Travellers’ diarrhoea is one of the most common medical issues for those who travel to developing countries. It can ruin your holiday and leave you bound to your hotel room. Diarrhoea occurs in 60 percent of all travellers and is caused by ingesting contaminated food and water. Diarrhoea can be prevented with vaccination, good personal hygiene, water filters and early treatment.
Japanese encephalitis is a rare but serious viral infection transmitted by mosquitoes throughout Asia. The virus is spread by migratory birds to pigs. People may also be infected and the consequences are serious with a 30 percent mortality rate and with 50 percent of survivors experiencing neurological damage. You can be proactive about prevention through insect protection measures and vaccination.
Rabies is a viral infection transmitted by the saliva of infected animals such as dogs, cats, bats and monkeys when a person is bitten, scratched or licked. Rabies is found throughout most countries of the world and if left untreated, is always fatal. Pre-exposure vaccination is recommended for travel or residency to high-risk countries.
Rabies-infected bites in Bali has been an ongoing challenge to both the local populace and visitors since 2008. Since 2015, there have been 15 rabies deaths as a result of dog bites. The most recent death occurred in September and was a consequence of no available supply of the rabies vaccine. The rabies pre-exposure vaccine is available and recommended for travel to high-risk regions of the world.
Yellow fever is a viral disease spread by mosquitoes and is found in many countries in Africa and Central and South America. Yellow fever has a high mortality rate in unvaccinated individuals and is required by many countries before entry or Visas are granted. Some countries require a valid Yellow fever certificate even if you transit from an infected country.
Malaria is a serious and potentially fatal mosquito-transmitted parasitic infection. It is found in many tropical and sub-tropical countries. There is no vaccination for malaria, but you can prevent contracting the infection through good insect protective measures and oral medication.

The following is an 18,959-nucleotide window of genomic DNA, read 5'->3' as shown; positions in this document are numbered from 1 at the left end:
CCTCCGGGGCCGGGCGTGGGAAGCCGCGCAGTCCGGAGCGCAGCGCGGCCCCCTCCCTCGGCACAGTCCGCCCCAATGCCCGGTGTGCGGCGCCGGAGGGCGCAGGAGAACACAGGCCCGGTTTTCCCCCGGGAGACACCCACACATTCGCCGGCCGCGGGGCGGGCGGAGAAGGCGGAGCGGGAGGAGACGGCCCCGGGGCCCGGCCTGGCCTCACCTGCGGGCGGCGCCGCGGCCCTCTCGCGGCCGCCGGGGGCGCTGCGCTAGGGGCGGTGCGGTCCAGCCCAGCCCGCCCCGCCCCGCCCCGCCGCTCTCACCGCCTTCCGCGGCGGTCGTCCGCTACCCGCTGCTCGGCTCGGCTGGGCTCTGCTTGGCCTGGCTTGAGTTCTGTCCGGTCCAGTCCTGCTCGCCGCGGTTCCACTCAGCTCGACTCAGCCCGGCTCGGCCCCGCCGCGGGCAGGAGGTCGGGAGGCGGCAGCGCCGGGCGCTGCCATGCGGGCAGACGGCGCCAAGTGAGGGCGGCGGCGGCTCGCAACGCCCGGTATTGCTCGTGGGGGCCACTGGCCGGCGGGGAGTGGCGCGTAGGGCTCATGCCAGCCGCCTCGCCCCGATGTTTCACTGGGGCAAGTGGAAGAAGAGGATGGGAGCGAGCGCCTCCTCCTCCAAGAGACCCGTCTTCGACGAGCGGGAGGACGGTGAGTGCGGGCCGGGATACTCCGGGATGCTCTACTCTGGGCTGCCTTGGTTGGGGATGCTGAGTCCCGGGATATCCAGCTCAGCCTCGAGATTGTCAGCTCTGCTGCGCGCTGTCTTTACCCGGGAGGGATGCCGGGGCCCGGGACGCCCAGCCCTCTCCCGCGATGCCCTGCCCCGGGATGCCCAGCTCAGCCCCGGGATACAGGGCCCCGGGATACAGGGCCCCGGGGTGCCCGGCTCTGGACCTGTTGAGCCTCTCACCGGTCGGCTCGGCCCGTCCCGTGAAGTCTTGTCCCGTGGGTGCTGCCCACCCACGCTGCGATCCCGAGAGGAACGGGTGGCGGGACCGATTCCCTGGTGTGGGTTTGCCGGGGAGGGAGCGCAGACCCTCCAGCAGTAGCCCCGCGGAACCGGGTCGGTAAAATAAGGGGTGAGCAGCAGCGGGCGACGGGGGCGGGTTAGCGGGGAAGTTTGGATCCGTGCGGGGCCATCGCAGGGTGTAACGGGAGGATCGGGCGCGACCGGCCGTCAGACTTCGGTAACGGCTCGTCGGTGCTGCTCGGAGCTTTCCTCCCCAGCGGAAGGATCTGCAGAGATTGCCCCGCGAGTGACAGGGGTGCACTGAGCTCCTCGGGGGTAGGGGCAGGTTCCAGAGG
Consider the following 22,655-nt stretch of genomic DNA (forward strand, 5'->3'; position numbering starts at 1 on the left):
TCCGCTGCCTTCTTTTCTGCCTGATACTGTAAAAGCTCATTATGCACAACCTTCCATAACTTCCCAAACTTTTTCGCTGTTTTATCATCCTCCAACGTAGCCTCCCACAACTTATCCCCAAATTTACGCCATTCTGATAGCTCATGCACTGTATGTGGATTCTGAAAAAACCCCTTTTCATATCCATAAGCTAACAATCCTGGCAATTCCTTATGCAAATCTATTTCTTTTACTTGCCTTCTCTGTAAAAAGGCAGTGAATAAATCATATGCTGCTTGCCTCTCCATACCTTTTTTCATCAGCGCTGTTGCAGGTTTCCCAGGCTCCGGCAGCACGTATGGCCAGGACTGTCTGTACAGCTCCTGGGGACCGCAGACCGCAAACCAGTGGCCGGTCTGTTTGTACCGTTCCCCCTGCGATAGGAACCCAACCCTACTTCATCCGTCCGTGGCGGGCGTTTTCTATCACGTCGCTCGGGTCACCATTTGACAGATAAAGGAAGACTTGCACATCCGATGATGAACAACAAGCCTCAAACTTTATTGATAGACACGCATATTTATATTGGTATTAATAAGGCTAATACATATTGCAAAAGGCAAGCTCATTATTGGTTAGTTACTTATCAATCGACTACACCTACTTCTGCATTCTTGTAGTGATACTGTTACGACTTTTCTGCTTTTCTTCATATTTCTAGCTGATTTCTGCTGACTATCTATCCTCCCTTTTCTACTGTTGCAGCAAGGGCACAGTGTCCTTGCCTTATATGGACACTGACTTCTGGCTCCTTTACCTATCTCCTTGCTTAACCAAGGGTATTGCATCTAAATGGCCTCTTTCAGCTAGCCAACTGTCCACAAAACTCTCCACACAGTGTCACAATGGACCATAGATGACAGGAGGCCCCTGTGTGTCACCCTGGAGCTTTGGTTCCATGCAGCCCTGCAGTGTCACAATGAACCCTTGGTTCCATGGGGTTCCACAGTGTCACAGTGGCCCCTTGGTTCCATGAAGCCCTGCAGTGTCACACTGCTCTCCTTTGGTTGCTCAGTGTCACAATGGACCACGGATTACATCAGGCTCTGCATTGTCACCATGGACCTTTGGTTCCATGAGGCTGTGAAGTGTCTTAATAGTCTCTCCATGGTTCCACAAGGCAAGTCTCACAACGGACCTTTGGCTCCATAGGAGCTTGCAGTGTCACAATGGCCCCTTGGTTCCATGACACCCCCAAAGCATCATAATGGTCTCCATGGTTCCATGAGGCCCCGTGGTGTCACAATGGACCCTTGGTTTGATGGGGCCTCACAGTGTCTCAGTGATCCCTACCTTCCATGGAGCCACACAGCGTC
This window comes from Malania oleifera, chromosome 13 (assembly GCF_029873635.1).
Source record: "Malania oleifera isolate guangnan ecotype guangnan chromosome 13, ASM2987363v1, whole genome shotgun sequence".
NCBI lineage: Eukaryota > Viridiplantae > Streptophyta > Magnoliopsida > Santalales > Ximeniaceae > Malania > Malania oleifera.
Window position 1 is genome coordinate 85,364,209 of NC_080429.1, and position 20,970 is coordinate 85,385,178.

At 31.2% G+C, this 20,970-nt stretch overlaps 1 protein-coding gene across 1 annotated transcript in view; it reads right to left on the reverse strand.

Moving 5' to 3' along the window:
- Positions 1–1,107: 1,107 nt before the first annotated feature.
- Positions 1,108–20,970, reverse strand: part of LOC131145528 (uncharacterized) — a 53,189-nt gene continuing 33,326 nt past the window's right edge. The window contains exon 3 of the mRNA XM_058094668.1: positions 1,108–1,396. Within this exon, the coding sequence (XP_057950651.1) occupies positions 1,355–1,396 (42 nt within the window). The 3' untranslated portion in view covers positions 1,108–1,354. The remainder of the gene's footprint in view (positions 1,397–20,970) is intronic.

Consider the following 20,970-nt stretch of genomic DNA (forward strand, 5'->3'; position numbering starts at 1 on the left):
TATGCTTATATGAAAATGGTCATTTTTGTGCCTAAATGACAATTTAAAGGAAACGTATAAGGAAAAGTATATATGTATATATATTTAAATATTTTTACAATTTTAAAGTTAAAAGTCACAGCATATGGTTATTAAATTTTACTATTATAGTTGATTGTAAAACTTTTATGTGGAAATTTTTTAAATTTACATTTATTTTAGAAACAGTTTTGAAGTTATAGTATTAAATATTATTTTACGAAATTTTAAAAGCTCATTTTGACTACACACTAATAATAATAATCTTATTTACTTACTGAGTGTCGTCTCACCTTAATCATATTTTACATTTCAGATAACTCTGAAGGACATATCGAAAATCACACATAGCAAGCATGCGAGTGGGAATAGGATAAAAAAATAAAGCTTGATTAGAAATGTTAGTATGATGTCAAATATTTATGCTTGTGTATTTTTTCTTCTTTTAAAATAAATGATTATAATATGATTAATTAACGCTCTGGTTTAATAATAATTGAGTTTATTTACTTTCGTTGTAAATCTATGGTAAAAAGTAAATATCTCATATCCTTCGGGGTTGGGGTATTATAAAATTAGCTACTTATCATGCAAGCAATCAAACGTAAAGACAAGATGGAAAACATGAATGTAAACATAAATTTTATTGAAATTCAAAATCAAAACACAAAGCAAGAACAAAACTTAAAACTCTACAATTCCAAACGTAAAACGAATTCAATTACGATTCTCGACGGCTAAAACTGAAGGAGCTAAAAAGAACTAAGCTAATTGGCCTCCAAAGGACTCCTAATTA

Medication helps reduce the risk of infection and death from malaria. Side effects from medication require appropriate selection for each person.
Hepatitis A is a viral infection of the liver spread by person to person contact or through contaminated food and water. Hepatitis A infection occurs worldwide but is most common in developing countries. Symptoms occur up to six weeks after infection and cause fever, fatigue, flu type symptoms and jaundice. Prevention is through good food and water precautions, hygiene measures and vaccination.
Typhoid fever is a bacterial infection of the gut spread from food and water contaminated with faecal matter from an infected human carrier. It is a common infection in developing countries and infection may take up to a month before symptoms occur. Prevention is through good food and water precautions, hygiene measures and vaccination.
Clean drinking water can be difficult to find when travelling. Many people purchase bottled water but this contributes to pollution and may not be as clean as the label implies. Treating water can be as simple as prolonged boiling, chemical disinfection, ultraviolet light treatment or portable filters. All methods have their degree of success and failure. When travelling, it is important to be prepared.
Deep Vein Thrombosis
Deep Vein Thrombosis (DVT) occurs when the blood pools in the large pelvic and lower leg veins and clots. Prolonged immobilisation from sitting on an aircraft, bus, train or car can increase the risk of DVT.
There are many medical conditions associated with increased risk of DVT such as obesity, cancer, surgery and pregnancy. Symptoms include pelvic and lower leg pain, swelling and discolouration. Prevention is available for those at risk.
Cold, Flu, Sinus and Chest Infections
Colds, flu, sinus and chest infections are frequent health hazards encountered when travelling. These infections can cause secondary problems with ear barotrauma when flying and scuba diving along with unplanned downtime in your hotel. Respiratory illness can be prevented through careful pre-travel planning, good hand-washing and a preventative vaccination.
We offer travel vaccines to protect you while you’re overseas
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